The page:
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Journal Articles Nature Year : 1981

Surface temperature sensitivity to increased atmospheric CO2


The atmospheric CO2 content has increased significantly over recent decades, mostly as a result of the burning of coal and oil; and it could double in less than a century1–4. Because the CO2 molecule absorbs radiation in the thermal long-wavelength domain, it contributes to the blanketing or greenhouse effect of the atmosphere, and an increase in atmospheric CO2 would be expected to lead to a rise in the mean surface temperature of the Earth1–6. Early estimates indicate that for doubled CO2, the surface temperature would be raised by 1–10 K, but recent numerical experiments with radiative-convective or general circulation models (RCM, GCM) of the atmosphere seemed to narrow this range to 2–4 K (see refs 2–6). However, Newell and Dopplick7, and Idso8, argue that these results are inconsistent with the observed or computed values of certain terms of the surface energy budget, which seem to indicate a far smaller sensitivity. Here, I examine all of the terms of the surface energy budget7–11 and find that there is no basic disagreement between the surface energy budget approach and the more elaborate model experiments, provided that there is a clear distinction between external perturbation and atmospheric feedback, and that equivalent representations of surface processes are used. However, the temperature and humidity dependence of the terms of the surface energy budget shows that the surface temperature sensitivity depends critically on the way in which the atmospheric humidity evolves, and on the degree of compensation in the perturbation of the latent and sensible heat fluxes.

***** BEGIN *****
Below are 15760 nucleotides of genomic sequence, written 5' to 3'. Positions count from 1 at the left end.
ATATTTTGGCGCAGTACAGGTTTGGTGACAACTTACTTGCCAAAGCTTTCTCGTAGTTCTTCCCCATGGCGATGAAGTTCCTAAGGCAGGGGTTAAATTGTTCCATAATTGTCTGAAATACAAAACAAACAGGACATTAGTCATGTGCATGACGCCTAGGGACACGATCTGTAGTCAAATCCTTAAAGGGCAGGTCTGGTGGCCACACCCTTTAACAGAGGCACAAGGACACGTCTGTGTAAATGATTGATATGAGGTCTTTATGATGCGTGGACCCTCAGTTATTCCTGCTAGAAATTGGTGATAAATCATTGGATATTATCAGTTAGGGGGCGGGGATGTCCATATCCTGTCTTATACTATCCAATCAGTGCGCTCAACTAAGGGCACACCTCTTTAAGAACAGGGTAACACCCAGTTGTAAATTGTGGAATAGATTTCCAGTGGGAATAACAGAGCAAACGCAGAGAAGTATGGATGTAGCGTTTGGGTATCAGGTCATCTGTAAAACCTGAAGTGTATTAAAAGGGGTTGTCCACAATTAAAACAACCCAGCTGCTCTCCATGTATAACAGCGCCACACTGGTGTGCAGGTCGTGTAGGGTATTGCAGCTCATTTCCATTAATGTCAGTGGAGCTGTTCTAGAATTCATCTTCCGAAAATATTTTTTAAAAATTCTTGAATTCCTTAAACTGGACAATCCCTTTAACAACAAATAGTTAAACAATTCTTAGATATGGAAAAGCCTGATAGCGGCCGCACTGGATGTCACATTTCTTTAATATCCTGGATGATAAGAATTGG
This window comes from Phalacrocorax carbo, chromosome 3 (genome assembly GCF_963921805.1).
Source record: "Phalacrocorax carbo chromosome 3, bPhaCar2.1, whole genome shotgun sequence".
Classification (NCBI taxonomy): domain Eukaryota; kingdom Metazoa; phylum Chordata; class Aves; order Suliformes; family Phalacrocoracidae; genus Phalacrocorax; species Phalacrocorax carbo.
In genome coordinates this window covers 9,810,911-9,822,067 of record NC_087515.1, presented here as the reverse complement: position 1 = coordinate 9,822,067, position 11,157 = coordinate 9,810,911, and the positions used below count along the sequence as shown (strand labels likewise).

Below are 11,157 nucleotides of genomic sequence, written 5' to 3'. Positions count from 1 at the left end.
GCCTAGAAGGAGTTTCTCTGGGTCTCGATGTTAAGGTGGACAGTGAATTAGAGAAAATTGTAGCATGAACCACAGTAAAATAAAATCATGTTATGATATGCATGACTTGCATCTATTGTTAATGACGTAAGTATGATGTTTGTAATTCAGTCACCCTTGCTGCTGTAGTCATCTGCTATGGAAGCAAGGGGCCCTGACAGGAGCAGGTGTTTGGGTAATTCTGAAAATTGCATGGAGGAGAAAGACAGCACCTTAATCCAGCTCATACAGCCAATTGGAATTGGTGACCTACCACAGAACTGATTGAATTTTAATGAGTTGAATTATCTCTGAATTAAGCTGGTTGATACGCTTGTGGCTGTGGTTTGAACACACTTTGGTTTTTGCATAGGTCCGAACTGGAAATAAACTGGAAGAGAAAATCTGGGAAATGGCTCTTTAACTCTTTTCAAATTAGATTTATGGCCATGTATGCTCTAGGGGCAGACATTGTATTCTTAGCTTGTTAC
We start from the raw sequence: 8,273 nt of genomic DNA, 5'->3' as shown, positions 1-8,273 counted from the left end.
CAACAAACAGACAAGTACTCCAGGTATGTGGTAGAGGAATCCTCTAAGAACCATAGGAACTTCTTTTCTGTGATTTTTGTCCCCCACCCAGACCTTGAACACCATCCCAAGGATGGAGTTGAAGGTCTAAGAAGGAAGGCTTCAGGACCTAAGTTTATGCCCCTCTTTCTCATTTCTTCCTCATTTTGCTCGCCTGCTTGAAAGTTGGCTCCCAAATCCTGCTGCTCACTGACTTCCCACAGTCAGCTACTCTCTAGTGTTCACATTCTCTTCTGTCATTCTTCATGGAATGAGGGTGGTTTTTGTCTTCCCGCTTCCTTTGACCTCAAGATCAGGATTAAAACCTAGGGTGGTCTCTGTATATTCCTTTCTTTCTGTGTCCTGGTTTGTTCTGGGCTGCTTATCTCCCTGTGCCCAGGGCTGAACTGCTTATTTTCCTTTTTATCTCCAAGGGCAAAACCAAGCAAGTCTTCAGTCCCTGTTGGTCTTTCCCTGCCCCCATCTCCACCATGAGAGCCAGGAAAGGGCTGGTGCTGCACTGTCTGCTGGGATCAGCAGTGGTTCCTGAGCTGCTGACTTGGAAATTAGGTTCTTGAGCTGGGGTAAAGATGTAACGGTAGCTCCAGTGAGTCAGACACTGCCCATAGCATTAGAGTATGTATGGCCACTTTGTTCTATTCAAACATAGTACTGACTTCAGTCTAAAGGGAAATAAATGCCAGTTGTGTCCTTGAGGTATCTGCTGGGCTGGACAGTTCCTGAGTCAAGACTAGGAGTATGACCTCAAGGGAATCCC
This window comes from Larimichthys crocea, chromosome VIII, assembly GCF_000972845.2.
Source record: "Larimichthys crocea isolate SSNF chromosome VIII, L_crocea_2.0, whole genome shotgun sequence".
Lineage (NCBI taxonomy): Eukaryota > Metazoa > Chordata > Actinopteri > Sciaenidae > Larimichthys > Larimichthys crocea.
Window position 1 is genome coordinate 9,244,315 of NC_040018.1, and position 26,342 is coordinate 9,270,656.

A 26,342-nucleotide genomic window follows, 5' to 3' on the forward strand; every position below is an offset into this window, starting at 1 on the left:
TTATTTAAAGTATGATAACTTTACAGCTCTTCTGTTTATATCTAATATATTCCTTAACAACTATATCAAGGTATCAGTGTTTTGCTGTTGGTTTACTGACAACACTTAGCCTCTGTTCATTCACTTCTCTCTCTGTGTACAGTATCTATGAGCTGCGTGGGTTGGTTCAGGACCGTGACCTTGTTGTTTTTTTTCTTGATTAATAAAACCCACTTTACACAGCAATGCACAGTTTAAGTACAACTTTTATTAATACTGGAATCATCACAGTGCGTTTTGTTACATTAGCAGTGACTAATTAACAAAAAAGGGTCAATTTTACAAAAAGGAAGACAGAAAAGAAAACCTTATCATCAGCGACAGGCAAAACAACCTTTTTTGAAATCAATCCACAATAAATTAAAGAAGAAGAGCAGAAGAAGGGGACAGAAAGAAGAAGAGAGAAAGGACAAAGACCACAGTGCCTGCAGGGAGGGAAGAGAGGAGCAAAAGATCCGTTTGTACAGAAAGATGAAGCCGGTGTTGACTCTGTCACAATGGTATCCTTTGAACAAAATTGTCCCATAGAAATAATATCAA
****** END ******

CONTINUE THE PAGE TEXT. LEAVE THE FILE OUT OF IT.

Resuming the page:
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insu-03584770 , version 1 (22-02-2022)



Robert S. Kandel. Surface temperature sensitivity to increased atmospheric CO2. Nature, 1981, 293 (5834), pp.634-636. ⟨10.1038/293634a0⟩. ⟨insu-03584770⟩
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